Sunday, January 31, 2010

On Greatness

On Greatness

Robert J. Elder, Pastor

Fourth Sunday in Ordinary Time: January 31, 2010

I Corinthians 13:1-13

“...and the greatest of these is love.” So ends probably the most often-quoted chapter of what is arguably Paul’s most well-known letter in the New Testament. This passage – a hymn to love within the community of believers – is frequently referred to in a rather shorthand way among pastors as the “wedding passage.” I’m sometimes asked to read “that passage from Corinthians” by couples making wedding plans. Of course they are speaking of this text from I Corinthians, there are, as you know, two Corinthian letters in the New Testament.

It’s odd, in a way, that it carries that familiar association with weddings, marriage services. Though it is a perfectly great passage to read and meditate on at any time – including wedding services – and many of us have heard it read at numerous weddings, it is not addressed in any sort of primary way to marrying couples. The church, the community of believers, is the primary addressee. Paul carried a burden to teach believers to sustain the church’s call to reflect the love of Christ. It is that love which is – not to make it sound too much like a modern cliché – the greatest.

Just before declaring the supreme greatness of love, Paul wrote about three especially important words for believers: “And now faith, hope and love abide,” he said, “these three.” He said love is the greatest of the three, though no community of believers can really exist without the other two. It is a trinity of sorts: faith, hope, and love.


Think first on faith. Reinhold Niebuhr declared that in all three of these terms there is some childish quality which must be overcome or outgrown to come to maturity.[1] After all, it was Paul who brought up the subject of childishness when he compared maturity among believers to the growth of children:

When I was a child,
I spoke like a child, I thought like a child, I reasoned like a child;
when I became an adult, I put an end to childish ways.

The Bible’s view of faith is not, as the mythical Sunday school child once declared when pressed on the issue, “Believing what you know ain’t so.” It is not about the suspension of reason or a dependence on probabilities: “What are the odds that what we learn about God from the Bible is true? 20 to 1? 10 to 1? Even odds?” No, that kind of arithmetic is childish. Faith is encapsulated in the word “trust.” What are the odds that your mother will love you, that your kindness will be returned, that a good deed brings a reward? These are the sorts of questions that adults set aside because the subjects of a mother’s love, the rendering of kindness, or doing good deeds are about more than probabilities, they are about the assurance of trust. Trust stands behind all our fragmentary understandings, all our partial knowledge, even our science. The scientific method plods on in its quest for truth because of trust, trust in an orderly universe. Because the world has been known to produce consistent results in experiments in the past, scientists set about looking for trustworthy consistency in their experiments today. If someone should prove the universe totally random, inconsistent, and untrustworthy today, all scientific discovery would collapse like a house of cards into a jumble of partial, limited assertions.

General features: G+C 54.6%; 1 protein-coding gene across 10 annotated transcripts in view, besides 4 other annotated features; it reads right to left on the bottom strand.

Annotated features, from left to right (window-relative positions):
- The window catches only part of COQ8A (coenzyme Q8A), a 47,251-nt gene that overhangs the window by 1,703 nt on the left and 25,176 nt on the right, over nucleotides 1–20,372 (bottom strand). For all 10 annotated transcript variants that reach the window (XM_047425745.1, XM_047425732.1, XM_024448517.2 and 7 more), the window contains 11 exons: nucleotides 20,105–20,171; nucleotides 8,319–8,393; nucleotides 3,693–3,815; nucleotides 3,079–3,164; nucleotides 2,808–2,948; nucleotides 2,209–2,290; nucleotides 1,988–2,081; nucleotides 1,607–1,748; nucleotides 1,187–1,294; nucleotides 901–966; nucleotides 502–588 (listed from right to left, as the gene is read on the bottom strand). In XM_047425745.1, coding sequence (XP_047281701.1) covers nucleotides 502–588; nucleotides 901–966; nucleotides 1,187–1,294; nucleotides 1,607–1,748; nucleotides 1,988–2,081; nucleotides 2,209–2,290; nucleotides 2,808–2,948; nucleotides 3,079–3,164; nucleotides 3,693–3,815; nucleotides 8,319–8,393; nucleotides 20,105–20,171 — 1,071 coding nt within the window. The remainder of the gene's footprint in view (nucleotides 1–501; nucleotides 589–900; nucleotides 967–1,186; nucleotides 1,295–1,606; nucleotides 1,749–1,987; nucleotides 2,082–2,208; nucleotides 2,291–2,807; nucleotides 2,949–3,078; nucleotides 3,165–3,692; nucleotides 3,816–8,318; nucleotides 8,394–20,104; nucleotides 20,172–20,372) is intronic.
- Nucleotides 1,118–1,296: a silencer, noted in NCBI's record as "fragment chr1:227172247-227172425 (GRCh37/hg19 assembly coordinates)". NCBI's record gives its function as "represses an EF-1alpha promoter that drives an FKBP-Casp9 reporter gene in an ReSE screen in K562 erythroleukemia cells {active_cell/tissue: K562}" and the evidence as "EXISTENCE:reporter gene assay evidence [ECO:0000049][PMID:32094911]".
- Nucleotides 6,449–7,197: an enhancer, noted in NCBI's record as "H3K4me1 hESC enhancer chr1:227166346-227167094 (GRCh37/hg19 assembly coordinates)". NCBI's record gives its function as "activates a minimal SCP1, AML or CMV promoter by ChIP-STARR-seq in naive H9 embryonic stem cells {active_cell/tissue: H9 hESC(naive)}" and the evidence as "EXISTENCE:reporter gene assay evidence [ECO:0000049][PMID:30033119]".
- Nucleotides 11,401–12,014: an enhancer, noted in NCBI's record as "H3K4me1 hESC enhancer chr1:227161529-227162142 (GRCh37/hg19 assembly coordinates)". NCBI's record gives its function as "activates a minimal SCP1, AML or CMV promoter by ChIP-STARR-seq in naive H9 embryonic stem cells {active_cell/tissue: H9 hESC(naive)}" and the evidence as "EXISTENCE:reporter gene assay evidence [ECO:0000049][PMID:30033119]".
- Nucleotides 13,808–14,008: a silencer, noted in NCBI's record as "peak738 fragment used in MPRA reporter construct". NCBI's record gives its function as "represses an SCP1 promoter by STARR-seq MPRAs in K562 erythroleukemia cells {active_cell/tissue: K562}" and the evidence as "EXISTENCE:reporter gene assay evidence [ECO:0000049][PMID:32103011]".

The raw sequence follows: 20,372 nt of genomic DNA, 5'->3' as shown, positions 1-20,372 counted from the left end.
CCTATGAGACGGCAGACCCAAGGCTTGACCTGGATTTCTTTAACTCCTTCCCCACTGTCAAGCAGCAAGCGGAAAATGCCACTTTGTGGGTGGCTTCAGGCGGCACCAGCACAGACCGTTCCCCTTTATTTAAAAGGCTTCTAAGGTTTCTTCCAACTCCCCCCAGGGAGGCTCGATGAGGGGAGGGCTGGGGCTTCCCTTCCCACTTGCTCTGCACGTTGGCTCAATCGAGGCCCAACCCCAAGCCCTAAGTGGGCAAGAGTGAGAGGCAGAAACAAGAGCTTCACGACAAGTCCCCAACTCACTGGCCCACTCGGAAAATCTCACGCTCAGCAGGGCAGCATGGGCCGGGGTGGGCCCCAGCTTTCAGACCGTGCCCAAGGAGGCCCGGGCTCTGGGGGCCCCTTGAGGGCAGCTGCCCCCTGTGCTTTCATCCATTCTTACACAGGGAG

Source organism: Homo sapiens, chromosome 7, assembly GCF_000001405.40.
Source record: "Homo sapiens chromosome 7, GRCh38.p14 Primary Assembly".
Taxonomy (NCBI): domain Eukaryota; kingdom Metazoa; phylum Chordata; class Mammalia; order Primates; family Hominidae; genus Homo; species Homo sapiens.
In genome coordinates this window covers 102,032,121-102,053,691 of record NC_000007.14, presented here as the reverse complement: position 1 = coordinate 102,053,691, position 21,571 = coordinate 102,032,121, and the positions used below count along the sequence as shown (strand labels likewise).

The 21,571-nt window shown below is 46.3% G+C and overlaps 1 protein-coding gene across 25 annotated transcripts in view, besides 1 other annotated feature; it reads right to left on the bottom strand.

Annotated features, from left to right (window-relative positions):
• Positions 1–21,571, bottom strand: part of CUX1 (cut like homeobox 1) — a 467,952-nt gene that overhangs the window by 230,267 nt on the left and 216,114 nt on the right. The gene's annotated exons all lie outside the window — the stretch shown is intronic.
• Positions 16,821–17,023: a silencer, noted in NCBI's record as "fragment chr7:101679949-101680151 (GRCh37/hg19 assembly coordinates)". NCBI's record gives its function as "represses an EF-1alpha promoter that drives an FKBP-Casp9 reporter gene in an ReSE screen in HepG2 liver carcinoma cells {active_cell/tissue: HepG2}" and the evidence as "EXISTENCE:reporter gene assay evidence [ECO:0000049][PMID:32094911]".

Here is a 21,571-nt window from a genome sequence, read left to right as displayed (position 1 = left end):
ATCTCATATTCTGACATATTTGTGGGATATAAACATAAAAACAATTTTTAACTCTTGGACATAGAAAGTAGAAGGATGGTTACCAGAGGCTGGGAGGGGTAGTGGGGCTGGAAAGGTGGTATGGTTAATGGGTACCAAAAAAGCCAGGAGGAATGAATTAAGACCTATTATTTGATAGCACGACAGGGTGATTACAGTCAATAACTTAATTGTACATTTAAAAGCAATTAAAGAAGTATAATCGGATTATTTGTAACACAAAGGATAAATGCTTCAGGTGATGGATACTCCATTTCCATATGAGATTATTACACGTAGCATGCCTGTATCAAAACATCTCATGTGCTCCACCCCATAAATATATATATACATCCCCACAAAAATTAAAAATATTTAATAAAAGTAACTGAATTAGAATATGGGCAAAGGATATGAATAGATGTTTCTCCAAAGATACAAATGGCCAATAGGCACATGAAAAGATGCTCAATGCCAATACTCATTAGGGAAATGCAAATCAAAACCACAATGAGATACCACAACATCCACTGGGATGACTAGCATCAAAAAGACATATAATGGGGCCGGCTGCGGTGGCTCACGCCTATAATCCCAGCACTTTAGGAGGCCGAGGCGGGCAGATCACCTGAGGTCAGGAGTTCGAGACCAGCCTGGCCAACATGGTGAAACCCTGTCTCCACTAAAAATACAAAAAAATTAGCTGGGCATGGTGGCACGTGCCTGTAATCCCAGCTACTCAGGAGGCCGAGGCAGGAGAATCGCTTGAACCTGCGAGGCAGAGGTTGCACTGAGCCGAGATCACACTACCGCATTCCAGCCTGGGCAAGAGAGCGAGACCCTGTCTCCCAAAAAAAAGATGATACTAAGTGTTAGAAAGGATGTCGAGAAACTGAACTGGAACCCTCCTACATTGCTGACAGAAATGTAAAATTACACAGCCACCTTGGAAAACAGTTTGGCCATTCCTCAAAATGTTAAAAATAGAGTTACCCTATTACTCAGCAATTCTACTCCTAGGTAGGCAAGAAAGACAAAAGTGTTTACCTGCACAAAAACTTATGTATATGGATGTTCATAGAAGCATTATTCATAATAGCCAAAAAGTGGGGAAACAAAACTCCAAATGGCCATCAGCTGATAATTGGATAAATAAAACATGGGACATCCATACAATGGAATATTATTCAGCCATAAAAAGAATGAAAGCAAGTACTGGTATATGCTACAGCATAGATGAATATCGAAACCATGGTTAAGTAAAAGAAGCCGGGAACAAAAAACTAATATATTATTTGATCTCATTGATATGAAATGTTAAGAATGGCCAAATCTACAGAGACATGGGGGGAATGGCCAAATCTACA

Those who have deep faith know that in the midst of their trust they run into periods when the apparent meaninglessness of existence seems to be overwhelming. If we do not admit to the times when life seems void of meaning, then we turn our faith from matters of trust into blind allegiance, or we fall back to cynicism. The world in which God has involved himself was not created for our personal security, but for God’s own sometimes unfathomable purposes. The Bible declares that the ultimate purposes of God can be trusted, and provides examples such as the Exodus from Egypt, and the resurrection of Jesus to demonstrate God’s past trustworthiness. To depend on such things is the heart of faith.

Over the course of my 35 years in ministry, it has been my solemn privilege to preside at the funerals of a long list of members of the congregations I have served. I missed each of them in their usual seats in those church sanctuaries, some of which – I think they would be happy to know – came to be occupied by folks newly arrived in those congregations. For most of these saints there was no lobbying God for special favors as death neared. Several of them trudged through their last days in considerable pain, deafness, blindness, sometimes all three. A childish faith begs exceptions, wonders at the fact that they must go through what every creature must experience, and that is that life has an ending. It is part of what gives life its urgency. One dead-pan comedian said once, “I’m planning to live forever; so far so good,” but that is only funny because we all know how childish such a thought is.